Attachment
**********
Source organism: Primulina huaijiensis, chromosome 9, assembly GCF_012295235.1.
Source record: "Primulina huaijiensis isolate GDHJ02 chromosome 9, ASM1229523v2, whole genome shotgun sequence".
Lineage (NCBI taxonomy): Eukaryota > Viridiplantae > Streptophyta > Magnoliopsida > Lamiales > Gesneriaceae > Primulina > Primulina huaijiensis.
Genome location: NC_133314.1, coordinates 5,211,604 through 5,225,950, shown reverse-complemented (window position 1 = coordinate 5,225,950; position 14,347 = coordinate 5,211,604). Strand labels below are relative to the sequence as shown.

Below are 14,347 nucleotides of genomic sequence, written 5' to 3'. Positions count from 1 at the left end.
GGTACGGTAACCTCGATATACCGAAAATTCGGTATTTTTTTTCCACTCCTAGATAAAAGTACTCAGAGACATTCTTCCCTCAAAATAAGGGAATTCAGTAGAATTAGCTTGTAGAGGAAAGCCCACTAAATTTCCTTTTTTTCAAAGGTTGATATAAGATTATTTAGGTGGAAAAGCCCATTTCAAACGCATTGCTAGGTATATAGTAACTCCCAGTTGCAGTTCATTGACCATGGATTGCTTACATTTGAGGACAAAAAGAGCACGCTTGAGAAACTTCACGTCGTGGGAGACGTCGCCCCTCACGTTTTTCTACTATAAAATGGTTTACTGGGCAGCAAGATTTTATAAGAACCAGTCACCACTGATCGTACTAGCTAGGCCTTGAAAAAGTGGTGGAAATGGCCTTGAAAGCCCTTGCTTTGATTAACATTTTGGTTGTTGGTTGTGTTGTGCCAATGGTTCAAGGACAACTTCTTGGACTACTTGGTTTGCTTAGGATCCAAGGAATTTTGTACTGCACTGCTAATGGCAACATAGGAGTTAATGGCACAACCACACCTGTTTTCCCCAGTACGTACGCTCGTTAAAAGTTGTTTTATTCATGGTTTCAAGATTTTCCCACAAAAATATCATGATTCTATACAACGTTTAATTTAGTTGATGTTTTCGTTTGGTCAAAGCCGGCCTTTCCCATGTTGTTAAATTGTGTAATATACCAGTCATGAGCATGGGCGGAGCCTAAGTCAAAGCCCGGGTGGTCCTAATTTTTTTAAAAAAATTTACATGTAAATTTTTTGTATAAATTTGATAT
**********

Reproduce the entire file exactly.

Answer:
Source organism: Primulina huaijiensis, chromosome 9, assembly GCF_012295235.1.
Source record: "Primulina huaijiensis isolate GDHJ02 chromosome 9, ASM1229523v2, whole genome shotgun sequence".
Lineage (NCBI taxonomy): Eukaryota > Viridiplantae > Streptophyta > Magnoliopsida > Lamiales > Gesneriaceae > Primulina > Primulina huaijiensis.
Genome location: NC_133314.1, coordinates 5,211,604 through 5,225,950, shown reverse-complemented (window position 1 = coordinate 5,225,950; position 14,347 = coordinate 5,211,604). Strand labels below are relative to the sequence as shown.

Below are 14,347 nucleotides of genomic sequence, written 5' to 3'. Positions count from 1 at the left end.
GGTACGGTAACCTCGATATACCGAAAATTCGGTATTTTTTTTCCACTCCTAGATAAAAGTACTCAGAGACATTCTTCCCTCAAAATAAGGGAATTCAGTAGAATTAGCTTGTAGAGGAAAGCCCACTAAATTTCCTTTTTTTCAAAGGTTGATATAAGATTATTTAGGTGGAAAAGCCCATTTCAAACGCATTGCTAGGTATATAGTAACTCCCAGTTGCAGTTCATTGACCATGGATTGCTTACATTTGAGGACAAAAAGAGCACGCTTGAGAAACTTCACGTCGTGGGAGACGTCGCCCCTCACGTTTTTCTACTATAAAATGGTTTACTGGGCAGCAAGATTTTATAAGAACCAGTCACCACTGATCGTACTAGCTAGGCCTTGAAAAAGTGGTGGAAATGGCCTTGAAAGCCCTTGCTTTGATTAACATTTTGGTTGTTGGTTGTGTTGTGCCAATGGTTCAAGGACAACTTCTTGGACTACTTGGTTTGCTTAGGATCCAAGGAATTTTGTACTGCACTGCTAATGGCAACATAGGAGTTAATGGCACAACCACACCTGTTTTCCCCAGTACGTACGCTCGTTAAAAGTTGTTTTATTCATGGTTTCAAGATTTTCCCACAAAAATATCATGATTCTATACAACGTTTAATTTAGTTGATGTTTTCGTTTGGTCAAAGCCGGCCTTTCCCATGTTGTTAAATTGTGTAATATACCAGTCATGAGCATGGGCGGAGCCTAAGTCAAAGCCCGGGTGGTCCTAATTTTTTTAAAAAAATTTACATGTAAATTTTTTGTATAAATTTGATAT